Juan Antonio Samaranch’s final moments of consciousness were spent watching tennis — a fitting end for a person who was once one of the most powerful men in sports.
The former president of the International Olympic Committee, who died Wednesday from cardiac arrest after being admitted to a hospital three days earlier, had been watching Rafael Nadal win the Monte Carlo Masters on television Sunday when his steady decline took hold.
“He was feeling fine. There was nothing out of the ordinary,” Juan Antonio Samaranch Jr. said of his father, who was 89. “He watched Nadal’s match — he loved tennis — and after the game he wasn’t feeling great so we decided to come here around 6 or 7 at night.
“Then he collapsed. They stabilized him but he never came out. And that was the last time he was conscious.”
Because Samaranch was having trouble breathing, his daughter, Maria Teresa, took him to Quiron Hospital, where he lost consciousness only 20 minutes after arrival.
Samaranch, who headed the IOC from 1980-2001, had been bothered by health problems in recent years. But even those previous hospital visits didn’t make it any easier for Juan Antonio Jr.
“It’s the first time I go through this, losing a father, and it’s not easy,” he said. “If there is a good way to die, I guess it was this way. He had a full life and career.”
Spain quickly began mourning Samaranch, who was described as a great innovator and a landmark figure in the world of sport.
Spanish King Juan Carlos — who will attend the funeral alongside Queen Sofia — praisedSamaranch’s “deep relationship with the royal family and his dedication to Spain, Catalonia and the Olympic movement” in a telegram delivered to the family.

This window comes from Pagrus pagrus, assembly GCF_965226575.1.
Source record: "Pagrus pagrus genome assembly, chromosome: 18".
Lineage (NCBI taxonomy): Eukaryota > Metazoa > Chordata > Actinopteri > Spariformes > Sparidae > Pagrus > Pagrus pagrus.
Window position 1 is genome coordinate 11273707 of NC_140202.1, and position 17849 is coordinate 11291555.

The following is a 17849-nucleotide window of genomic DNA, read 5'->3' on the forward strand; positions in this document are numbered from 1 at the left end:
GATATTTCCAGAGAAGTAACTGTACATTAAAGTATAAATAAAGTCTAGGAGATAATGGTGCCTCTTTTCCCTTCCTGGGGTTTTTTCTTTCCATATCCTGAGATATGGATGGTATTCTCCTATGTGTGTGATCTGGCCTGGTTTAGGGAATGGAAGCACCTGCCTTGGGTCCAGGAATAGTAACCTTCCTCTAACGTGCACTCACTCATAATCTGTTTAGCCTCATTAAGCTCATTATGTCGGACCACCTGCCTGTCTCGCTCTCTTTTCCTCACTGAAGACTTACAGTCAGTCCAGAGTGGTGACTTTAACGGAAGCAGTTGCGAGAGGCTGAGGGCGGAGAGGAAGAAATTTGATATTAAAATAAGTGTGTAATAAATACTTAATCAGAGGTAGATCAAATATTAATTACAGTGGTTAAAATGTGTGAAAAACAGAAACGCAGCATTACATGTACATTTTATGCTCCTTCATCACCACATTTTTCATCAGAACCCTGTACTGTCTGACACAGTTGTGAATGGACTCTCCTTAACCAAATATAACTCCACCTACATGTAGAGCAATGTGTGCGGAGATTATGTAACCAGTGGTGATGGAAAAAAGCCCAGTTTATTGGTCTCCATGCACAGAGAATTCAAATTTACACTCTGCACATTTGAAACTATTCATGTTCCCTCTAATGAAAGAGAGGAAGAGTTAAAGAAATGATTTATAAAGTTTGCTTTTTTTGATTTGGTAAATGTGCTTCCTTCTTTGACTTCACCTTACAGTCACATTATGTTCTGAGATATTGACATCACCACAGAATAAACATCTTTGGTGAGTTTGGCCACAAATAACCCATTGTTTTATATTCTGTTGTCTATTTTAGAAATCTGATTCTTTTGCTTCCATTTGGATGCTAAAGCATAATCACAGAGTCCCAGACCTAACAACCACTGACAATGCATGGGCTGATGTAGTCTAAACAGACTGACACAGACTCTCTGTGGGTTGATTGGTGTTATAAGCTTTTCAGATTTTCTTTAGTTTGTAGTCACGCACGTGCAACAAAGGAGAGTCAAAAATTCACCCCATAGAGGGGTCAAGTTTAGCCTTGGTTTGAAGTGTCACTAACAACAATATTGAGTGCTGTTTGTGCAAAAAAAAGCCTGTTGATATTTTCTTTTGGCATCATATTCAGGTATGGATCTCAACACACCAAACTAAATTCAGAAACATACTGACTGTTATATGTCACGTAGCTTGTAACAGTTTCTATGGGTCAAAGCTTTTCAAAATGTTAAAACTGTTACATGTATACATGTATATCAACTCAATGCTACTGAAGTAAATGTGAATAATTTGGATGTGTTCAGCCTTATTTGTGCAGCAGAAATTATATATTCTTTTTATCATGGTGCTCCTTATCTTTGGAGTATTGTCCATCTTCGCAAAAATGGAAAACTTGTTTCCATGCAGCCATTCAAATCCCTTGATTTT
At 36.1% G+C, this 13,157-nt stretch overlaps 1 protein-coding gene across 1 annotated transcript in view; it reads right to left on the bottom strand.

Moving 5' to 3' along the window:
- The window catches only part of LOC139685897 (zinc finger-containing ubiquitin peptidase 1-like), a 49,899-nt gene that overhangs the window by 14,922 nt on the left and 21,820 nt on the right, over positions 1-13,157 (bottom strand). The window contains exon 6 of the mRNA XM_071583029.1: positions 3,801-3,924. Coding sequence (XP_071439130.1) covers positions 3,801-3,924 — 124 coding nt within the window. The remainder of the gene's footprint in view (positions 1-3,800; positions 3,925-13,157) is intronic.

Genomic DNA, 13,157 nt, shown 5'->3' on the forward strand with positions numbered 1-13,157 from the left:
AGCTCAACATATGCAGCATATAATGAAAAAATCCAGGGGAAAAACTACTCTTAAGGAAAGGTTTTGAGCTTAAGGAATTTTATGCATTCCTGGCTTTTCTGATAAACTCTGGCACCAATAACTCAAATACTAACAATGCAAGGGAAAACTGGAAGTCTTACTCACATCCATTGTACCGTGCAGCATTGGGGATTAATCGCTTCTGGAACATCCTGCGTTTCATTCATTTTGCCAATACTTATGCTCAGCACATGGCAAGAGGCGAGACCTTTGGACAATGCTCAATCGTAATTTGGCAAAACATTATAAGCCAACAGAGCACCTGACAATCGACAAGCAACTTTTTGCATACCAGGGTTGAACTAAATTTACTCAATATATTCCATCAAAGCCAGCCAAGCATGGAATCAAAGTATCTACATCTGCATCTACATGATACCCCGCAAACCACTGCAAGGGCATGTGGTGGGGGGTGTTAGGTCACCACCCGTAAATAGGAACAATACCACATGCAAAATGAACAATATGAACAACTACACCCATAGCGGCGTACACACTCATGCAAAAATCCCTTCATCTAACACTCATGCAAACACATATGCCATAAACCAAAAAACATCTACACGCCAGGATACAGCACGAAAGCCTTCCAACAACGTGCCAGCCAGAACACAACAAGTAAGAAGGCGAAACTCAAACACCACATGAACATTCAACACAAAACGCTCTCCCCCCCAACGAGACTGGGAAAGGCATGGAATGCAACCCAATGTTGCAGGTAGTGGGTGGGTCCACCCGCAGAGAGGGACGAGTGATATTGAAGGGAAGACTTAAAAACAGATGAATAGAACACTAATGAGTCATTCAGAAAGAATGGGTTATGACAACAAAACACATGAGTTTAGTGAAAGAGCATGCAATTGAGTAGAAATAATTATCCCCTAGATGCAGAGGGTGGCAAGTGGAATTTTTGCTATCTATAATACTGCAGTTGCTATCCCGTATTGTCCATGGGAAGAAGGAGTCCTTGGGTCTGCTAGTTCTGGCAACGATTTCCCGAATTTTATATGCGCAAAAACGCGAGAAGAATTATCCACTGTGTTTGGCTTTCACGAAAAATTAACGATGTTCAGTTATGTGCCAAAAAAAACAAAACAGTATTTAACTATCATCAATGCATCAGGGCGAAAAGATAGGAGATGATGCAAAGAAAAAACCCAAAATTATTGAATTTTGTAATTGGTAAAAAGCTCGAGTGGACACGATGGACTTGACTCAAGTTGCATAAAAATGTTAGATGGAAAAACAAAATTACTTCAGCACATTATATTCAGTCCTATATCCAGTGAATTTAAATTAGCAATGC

Spanish Olympic Committee president Alejandro Blanco called it “a day of sorrow and mourning for Spain,” while Spanish sports secretary Jaime Lissavetzky said the country had “lost a reference point for world sport.”
“For Spain, he was always and emblematic figure and one to which we surely owe in great measure the promotion of our sport and in particular the clinching and success of the Barcelona Olympic Games in 1992,” Los Angeles Lakers basketball player Pau Gasol said. “I will always be grateful to him for his involvement in Spanish sport.”
IOC president Jacques Rogge, Samaranch’s successor, is one of the many dignitaries expected to attend Thursday’s funeral in Barcelona.
“I cannot find the words to express the distress of the Olympic family,” Rogge said. “I am personally deeply saddened by the death of the man who built up the Olympic Games of the modern era, a man who inspired me, and whose knowledge of sport was truly exceptional.”
“It is with great sadness that we learned the news today about Juan Antonio Samaranch,” said Larry Probst, chairman of the United States Olympic Committee. “President Samaranch was a great supporter of the Olympic Movement in the United States, and in particular was a great supporter of our athletes. We salute this special man’s preeminent place in the history of the Olympic Movement. Our hearts go out to his family, his friends, the people of Spain and most importantly to all the athletes whose lives he made better.”
Condolences also poured in from Spanish culture minister Angeles Gonzalez-Sinde, football star Cristiano Ronaldo and from football clubs such as Barcelona and Real Madrid. Samaranch was a member of Madrid since 1940.
“Juan Antonio Samaranch always held an extraordinary close relation with Spanish tennis, which he worked closely with during the Davis Cup boom in the 60s,” Spanish tennis federation president Jose Luis Escanuela said. “He’s always been by the side of our players and coaches. Spanish sport has lost its leader and No. 1 ambassador.”
Juan Antonio Jr., speaking less than an hour after his Samaranch’s death, said his father had made an important mark in the world of sports.
“It’s not to me to say how he should be remembered. He will have his place in history with Olympism,” he said. “I think he’s been very recognized in life and that will only grow with his death.”
- Associated Press